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Where I get angry about where blame falls

by John on December 20th, 2012

When I was in high school, I was very active in my church1. In fact, I was one of the founders, and the original president, of the church youth group. Any group, big or small, needs some kind of funding to exist — and we were no exception. Basically, we looked to raise money to pay the entrance fee for any dance/retreat we went to. We would then donate any funds, at the end of the church season, to a charity (usually with the money earmarked toward aiding the victims of a recent natural disaster).

The fundraisers we had were of varying success — the talent show we put on was a lot of fun, but didn’t bring in a lot of money. The pie sale, I think, in the end, we ended up losing money on. Leaf-raking and snow-shoveling were inconsistent. But our real money came from what we called our “shaming the parishioners” activity.

Our small, suburban, Episcopal church had a regular schedule of tasks – lay reader (people who read the lessons before the Gospel), acolyte (people who assisted in the preparation of communion – you may be more familiar with the term “altar boy2), counter (people who would count & record the money given during the offertory), and chalice bearer (people who offer a chalice of wine to the parishioners after they had received the communion wafer). Most of the time, the people scheduled for these tasks would show up, and show up on time. But, not always.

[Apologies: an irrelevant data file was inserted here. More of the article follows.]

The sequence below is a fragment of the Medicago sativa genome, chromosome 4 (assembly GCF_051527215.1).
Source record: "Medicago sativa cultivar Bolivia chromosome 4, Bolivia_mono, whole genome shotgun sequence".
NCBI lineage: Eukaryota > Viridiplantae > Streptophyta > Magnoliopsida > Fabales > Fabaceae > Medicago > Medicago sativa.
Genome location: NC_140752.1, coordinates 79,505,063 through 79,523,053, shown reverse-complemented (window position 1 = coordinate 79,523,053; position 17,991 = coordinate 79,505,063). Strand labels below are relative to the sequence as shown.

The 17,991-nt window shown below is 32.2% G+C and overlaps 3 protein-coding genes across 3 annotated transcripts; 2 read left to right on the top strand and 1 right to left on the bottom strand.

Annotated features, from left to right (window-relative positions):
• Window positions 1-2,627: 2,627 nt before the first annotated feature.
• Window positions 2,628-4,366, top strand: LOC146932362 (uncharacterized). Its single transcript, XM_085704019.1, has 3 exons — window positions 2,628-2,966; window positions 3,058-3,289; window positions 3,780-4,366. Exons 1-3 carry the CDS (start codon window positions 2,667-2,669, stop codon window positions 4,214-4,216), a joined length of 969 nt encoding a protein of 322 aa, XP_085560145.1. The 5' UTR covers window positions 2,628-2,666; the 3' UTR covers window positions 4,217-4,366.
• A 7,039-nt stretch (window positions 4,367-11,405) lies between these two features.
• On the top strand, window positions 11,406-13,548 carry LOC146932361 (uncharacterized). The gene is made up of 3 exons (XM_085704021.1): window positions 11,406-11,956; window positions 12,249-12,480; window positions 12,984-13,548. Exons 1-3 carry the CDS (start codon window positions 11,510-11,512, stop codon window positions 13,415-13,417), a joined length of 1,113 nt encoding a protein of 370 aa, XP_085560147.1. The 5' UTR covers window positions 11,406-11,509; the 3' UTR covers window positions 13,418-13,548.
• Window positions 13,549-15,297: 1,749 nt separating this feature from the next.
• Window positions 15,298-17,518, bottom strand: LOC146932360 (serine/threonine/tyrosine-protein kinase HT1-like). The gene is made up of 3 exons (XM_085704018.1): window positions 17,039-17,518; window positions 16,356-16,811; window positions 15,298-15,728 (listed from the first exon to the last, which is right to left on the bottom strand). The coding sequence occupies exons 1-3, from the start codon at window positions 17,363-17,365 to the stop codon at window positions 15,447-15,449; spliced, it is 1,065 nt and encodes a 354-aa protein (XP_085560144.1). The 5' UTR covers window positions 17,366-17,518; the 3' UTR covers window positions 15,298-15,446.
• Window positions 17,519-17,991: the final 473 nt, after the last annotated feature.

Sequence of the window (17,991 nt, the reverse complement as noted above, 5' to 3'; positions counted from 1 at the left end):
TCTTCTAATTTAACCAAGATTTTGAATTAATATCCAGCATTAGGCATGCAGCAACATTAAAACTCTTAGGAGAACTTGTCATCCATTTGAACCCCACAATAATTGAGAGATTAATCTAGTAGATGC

And that’s where the youth group fundraiser came in.

If you didn’t show up to church, when you were anticipated, we covered the task for you. And then, in the mailbox, we left a note saying “hey, don’t worry, we covered when you weren’t here, even though you were scheduled to be here. And, in case you didn’t know, we do accept donations.”

Not a single “pick up” went by that didn’t increase the size of our coffers.

The one difficulty from taking these tasks was that of chalice bearer, though. Not anyone can just stand up & be a chalice bearer — you do need to be licensed. So, while we’d often send a freshman up in front of the church to read a lesson, only the most senior members of the group ever were chalice bearers.

The thing is, as we were qualified to perform each of these tasks, we were also on the schedule for each of these tasks.

One day, during the summer, as I put on my robe to take my scheduled turn as chalice bearer, someone came up to me. “John, I’m very upset,” she said — and she seemed very upset. “Last week, I was all set to enjoy a Sunday in church without any responsibilities when I had to put on my chalice bearer robes. You need to come in when it’s your turn!” And then she lectured me about responsibility for the next 20 minutes or so, until church started.

I sat through the service, sick, convinced that I had misread the schedule, and that I was supposed to handle my duties the week before, not this week, though nobody else had stepped forward for my responsibilities. After the service, I walked up to the schedule — my name was listed for that very day. For the previous week, my name wasn’t on it. However, another member of the youth group was. This woman proceeded to lecture me, because it was, obviously, my fault that someone else didn’t do their job.